The Iraq war was launched on March 19, 2003, with a strike against a location where Iraqi President Saddam Hussein and top lieutenants were believed to be meeting. Although some resistance was encountered after U.S. troops entered Iraq, all major Iraqi population centers had been brought under U.S. control by April 14. Analysts and officials are concerned about the risk of instability and ethnic fragmentation in Iraq after the war. U.S. plans for post-war governance of Iraq are just starting to be implemented, and the role of the United Nations in administering, if any, Iraq is still under debate. Whether the overthrow of Iraq President Saddam Hussein will lead to democratization in Iraq and the wider Middle East, or promote instability and an intensification of anti-U.S. attitudes, is also an issue in debate. The Iraq war has created concerns over the humanitarian situation, particularly in Baghdad and other cities affected by the war. International legal issues remain, however, with respect to launching a pre-emptive war against Iraq and the prospective occupation. This CRS report summarizes the current situation and U.S. policy with respect to the confrontation with Iraq, and reviews a number of war-related issues.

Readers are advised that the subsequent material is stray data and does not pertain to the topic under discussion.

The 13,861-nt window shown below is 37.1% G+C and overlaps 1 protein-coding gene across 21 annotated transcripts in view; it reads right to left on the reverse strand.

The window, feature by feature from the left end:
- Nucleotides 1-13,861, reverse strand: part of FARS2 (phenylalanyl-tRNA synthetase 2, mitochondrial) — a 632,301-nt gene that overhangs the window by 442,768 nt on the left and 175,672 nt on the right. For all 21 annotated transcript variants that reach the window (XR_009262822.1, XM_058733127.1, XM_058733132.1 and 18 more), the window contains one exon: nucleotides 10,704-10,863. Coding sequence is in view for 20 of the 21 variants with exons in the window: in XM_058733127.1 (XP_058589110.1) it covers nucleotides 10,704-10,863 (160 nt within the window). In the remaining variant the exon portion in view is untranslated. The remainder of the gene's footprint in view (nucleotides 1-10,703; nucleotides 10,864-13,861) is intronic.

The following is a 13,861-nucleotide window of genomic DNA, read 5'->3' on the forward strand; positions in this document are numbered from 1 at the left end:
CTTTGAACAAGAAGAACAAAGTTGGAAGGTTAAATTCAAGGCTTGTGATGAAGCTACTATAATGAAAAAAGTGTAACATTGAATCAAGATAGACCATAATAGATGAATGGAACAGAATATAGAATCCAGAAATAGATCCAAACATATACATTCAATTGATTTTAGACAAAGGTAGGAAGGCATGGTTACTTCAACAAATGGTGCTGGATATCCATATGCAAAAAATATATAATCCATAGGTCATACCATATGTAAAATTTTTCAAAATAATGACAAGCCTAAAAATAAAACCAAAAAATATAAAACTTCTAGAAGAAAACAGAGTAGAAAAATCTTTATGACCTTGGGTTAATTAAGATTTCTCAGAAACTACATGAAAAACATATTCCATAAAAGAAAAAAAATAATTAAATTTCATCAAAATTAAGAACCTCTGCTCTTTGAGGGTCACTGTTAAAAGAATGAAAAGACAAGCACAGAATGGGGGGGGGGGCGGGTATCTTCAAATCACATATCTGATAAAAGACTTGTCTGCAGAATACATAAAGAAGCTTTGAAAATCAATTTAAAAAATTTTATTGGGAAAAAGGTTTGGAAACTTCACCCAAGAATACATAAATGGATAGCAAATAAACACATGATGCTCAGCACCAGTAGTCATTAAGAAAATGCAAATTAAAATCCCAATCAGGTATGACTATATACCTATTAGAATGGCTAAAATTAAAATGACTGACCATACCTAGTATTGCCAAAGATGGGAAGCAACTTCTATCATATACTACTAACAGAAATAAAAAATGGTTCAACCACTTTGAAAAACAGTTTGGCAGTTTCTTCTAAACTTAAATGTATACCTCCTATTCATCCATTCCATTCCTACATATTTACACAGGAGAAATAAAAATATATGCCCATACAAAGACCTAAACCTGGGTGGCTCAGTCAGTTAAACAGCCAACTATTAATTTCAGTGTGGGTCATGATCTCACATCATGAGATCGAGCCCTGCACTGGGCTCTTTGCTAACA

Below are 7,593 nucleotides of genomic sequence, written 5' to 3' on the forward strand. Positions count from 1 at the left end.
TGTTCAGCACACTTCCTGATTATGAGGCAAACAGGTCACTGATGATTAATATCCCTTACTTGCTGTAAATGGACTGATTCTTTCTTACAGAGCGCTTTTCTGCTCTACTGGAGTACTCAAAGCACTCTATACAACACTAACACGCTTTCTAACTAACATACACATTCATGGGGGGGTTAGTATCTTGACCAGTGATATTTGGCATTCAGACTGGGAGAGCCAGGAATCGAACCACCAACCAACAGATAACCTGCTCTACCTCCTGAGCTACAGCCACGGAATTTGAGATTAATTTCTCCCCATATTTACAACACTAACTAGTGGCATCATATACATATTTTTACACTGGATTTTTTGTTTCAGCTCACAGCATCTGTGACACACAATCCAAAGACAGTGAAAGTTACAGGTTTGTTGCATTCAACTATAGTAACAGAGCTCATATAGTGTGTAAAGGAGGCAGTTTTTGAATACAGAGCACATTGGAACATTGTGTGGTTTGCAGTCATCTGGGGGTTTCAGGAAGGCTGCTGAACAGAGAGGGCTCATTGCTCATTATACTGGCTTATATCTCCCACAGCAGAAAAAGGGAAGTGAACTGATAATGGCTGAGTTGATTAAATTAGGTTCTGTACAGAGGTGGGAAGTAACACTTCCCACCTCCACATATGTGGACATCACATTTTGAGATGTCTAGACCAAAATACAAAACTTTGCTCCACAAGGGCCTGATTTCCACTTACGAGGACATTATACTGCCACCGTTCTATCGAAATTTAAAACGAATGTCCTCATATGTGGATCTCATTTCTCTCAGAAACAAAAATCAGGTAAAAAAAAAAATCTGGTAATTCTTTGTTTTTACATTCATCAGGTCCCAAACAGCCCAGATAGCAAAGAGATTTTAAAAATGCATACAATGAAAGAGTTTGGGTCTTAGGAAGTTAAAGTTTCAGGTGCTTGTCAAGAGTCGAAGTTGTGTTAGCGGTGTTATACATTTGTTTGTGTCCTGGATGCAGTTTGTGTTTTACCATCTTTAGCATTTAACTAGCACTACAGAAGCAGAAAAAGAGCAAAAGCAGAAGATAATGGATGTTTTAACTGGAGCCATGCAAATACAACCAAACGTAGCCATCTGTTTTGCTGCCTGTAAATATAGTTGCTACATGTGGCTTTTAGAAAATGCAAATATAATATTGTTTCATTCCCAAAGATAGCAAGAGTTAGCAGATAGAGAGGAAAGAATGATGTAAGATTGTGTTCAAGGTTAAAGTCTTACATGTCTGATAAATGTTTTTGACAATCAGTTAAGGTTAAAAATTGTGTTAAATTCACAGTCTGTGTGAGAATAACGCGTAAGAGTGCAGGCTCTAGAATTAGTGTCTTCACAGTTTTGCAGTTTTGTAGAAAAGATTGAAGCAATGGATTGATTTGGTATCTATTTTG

CRS Report for Congress, RL31715